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Mercedes 300 SL
The 300 SL title is well-known among even the most amateur car enthusiasts. Many car enthusiasts would say that the 300 SL is the most excellent car of the 1950s.
Initially introduced in 1952 and labeled the W194, the 300SL won at Le Mans, Nurburgring, and took home top honors at Carrera Panamerica.
Car importer Max Hoffman worked to persuade Mercedes that there were enough Americans with money and taste to buy a road version of the W194. As a result of Hoffman’s persuasion, the 300 SL was ready to be unleashed.
Ahead of Its Time
300 SL style, design, and performance dominated the 1954 New York Auto Show. Due to direct fuel injection, the 300 SL was put decades ahead of its time.
Due to aerodynamic design and 240 horsepower, the 300 SL could go between 140-160 mph as the fastest production car of its time. The 300 SL top-hinged gullwing doors came as a result of the car’s aluminum tube frame making the sills too high for standard doors.
Aluminum hood, doors, and trunk lid allowed the 300 SL to save overall weight. 29 models of a 300 SL with a fully aluminum body were made.
You could make the argument that the 300 SL started the trend of what is known today as a supercar. With insane top speed, racing features, exotic materials, and cutting edge technology, the iconic looks and high price tag have all the ingredients of a modern supercar.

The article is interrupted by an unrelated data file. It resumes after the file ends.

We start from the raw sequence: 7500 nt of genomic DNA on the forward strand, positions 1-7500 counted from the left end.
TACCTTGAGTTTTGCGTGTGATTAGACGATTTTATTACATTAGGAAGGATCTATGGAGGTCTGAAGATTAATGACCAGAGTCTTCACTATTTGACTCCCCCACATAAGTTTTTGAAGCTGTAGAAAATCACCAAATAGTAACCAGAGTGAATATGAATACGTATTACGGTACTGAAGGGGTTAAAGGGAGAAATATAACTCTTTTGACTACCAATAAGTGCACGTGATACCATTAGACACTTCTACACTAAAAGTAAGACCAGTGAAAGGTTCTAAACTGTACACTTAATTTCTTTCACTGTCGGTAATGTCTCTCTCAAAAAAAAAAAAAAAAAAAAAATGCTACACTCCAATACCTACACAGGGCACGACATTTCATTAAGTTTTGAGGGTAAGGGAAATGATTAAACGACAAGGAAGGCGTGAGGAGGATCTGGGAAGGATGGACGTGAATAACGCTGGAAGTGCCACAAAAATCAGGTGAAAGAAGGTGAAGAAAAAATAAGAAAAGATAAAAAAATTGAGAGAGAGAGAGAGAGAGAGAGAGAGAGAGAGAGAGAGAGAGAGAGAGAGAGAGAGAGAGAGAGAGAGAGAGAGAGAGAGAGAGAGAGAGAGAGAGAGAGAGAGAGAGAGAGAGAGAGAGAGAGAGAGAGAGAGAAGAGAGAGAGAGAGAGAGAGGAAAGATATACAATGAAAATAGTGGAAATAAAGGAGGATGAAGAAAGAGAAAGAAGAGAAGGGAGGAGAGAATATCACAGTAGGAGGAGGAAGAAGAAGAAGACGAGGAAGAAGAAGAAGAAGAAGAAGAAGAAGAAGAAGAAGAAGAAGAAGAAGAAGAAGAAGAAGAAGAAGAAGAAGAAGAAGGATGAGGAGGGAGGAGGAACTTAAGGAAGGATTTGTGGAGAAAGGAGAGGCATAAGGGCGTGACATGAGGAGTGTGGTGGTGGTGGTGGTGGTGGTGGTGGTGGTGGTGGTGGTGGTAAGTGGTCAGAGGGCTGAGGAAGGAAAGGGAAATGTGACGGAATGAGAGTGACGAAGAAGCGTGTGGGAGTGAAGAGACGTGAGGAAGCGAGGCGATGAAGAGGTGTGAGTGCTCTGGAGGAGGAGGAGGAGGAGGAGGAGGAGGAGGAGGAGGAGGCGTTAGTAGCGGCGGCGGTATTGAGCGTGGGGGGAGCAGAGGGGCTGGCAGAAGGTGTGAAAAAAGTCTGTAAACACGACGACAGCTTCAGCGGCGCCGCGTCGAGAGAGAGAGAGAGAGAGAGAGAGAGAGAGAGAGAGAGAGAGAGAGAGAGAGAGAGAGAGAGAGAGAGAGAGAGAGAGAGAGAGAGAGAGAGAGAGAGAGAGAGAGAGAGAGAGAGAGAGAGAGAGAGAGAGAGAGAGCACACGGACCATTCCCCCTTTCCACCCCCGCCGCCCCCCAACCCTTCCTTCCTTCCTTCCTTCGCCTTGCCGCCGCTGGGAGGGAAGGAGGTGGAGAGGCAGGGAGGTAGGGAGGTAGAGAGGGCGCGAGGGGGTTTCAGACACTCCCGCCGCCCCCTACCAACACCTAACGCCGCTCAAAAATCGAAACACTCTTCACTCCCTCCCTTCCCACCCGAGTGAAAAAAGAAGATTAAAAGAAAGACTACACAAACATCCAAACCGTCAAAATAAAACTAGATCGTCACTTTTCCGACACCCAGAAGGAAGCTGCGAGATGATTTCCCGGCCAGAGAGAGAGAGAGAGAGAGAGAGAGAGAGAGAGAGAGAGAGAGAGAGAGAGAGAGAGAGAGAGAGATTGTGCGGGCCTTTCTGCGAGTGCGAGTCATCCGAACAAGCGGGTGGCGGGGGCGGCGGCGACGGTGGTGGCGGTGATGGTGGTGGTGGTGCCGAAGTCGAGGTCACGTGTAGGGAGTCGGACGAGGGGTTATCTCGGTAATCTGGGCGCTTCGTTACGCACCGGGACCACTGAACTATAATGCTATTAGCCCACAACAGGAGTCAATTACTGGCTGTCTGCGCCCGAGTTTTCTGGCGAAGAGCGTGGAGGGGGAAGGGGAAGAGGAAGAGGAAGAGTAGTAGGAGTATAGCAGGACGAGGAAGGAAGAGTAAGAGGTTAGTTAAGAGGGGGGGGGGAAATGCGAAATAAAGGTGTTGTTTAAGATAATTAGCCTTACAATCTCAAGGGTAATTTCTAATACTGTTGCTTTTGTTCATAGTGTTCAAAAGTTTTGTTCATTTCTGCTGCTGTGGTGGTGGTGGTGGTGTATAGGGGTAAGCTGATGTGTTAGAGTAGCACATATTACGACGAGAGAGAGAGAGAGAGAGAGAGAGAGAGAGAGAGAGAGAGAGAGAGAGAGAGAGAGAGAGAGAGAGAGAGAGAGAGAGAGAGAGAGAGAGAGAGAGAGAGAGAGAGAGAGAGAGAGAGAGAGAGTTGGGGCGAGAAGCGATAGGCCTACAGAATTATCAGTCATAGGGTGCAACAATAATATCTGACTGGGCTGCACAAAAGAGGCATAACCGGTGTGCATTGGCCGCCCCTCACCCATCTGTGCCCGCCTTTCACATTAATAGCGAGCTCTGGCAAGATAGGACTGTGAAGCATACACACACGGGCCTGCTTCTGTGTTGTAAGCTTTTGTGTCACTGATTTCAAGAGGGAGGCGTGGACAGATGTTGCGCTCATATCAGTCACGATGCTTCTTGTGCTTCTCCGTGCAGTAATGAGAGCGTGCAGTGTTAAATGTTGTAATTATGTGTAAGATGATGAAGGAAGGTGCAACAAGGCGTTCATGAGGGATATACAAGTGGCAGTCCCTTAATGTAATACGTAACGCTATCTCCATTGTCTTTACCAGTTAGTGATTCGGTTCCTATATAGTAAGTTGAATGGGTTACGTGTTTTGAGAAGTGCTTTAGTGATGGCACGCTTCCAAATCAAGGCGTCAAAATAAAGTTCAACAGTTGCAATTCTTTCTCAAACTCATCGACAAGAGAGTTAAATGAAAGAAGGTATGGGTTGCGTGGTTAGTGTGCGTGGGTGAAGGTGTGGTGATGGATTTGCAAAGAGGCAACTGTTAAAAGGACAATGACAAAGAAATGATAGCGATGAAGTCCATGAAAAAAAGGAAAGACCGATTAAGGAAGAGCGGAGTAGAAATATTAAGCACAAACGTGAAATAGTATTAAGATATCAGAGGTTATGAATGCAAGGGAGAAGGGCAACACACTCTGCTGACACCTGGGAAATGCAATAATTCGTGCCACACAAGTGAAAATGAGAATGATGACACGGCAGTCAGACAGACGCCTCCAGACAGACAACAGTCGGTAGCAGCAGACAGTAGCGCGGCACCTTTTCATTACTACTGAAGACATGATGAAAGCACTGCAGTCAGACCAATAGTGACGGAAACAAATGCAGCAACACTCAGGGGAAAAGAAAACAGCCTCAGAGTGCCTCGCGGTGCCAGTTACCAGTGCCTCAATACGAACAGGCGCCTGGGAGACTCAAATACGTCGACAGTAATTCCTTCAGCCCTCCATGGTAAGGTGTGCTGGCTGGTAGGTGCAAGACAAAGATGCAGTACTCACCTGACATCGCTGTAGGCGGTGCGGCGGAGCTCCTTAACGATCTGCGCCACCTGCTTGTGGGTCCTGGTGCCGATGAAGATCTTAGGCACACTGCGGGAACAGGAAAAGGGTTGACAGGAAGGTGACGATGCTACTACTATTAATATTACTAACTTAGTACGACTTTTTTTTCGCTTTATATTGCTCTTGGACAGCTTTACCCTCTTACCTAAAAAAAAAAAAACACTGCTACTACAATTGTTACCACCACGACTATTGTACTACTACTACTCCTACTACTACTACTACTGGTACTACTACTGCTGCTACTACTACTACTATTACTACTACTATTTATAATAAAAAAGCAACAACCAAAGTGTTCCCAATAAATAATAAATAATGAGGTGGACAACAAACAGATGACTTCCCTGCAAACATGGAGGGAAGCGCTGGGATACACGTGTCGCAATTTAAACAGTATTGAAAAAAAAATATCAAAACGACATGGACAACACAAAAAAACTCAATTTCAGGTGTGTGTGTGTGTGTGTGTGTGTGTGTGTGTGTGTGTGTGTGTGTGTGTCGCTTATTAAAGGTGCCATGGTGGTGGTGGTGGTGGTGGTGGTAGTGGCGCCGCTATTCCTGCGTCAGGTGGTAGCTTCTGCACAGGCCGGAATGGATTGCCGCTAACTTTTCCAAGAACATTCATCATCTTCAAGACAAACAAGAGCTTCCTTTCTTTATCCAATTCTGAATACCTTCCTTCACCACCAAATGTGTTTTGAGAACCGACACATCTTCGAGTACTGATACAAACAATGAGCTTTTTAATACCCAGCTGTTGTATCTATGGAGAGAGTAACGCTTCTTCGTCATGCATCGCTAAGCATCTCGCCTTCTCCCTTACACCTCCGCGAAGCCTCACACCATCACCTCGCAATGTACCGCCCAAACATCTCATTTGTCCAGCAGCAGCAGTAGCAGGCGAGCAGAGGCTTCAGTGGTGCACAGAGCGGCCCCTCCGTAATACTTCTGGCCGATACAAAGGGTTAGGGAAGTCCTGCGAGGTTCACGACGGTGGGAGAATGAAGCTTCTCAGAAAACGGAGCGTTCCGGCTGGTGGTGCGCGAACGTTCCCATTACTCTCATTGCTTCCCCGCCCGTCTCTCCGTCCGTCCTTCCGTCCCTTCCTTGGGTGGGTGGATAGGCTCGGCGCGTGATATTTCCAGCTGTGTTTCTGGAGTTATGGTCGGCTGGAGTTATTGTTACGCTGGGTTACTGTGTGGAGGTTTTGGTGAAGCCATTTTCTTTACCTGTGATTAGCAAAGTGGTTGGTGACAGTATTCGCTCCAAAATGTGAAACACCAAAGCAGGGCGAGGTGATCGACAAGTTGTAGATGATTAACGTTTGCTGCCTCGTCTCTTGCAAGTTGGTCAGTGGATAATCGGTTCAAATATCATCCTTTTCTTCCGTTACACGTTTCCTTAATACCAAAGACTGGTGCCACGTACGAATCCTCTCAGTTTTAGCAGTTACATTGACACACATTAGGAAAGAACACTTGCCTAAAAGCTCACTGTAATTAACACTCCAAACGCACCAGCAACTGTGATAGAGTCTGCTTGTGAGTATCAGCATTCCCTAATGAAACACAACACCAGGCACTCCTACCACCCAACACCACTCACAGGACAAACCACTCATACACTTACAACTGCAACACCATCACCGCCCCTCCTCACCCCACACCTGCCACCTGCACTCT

Mercedes took a stab at the supercar market at the right time. During the release of the SL 300, Ferrari and Maserati were still focusing on-road cars, selling them a handful at a time.
While gullwing windows became somewhat of an automotive cliche in later years, the 300 SL is the car that started the booming trend.
You know what they say:
Imitation is the highest form of flattery.
A New Mercedes Image
Mercedes’ image was altered from that of a quiet German car company that focused on luxury sedans to a manufacturer that could also manufacture high-performance stunners. Notable figures such as Clark Gable owning a 300 SL didn’t hurt Mercedes’ image either.
In 2014, a 1956 Gullwing SL was sold for a staggering $1.32 million. Cheap estimates on 1955 Gullwing were around $900,000 in 2014 during Arizona car auctions. Experts are projecting the average cost for an SL 300 coupe to be between $1.8-2 million
300 SL models are hotter than ever on vintage auto markets and considered the most desired collectible Mercedes.
One interesting fact about the 300 SL is the closed top version is worth more money than the open-top version. Either version is still stunning.
300 SL Conclusion
The 300 SL is in a league of its own. World-class design and top-tier engineering and performance make this car have universal appeal. If you have the top dollar required to purchase a 300 SL, you’re also buying a solid investment.
Values for 300 SL models continue to rise. It’s hard to believe the 300 SL was revealed during the 1950s with how advanced it is. There are few, or maybe no cars at all further ahead of their time than the 300 SL.
Why Sell to Dusty Cars?
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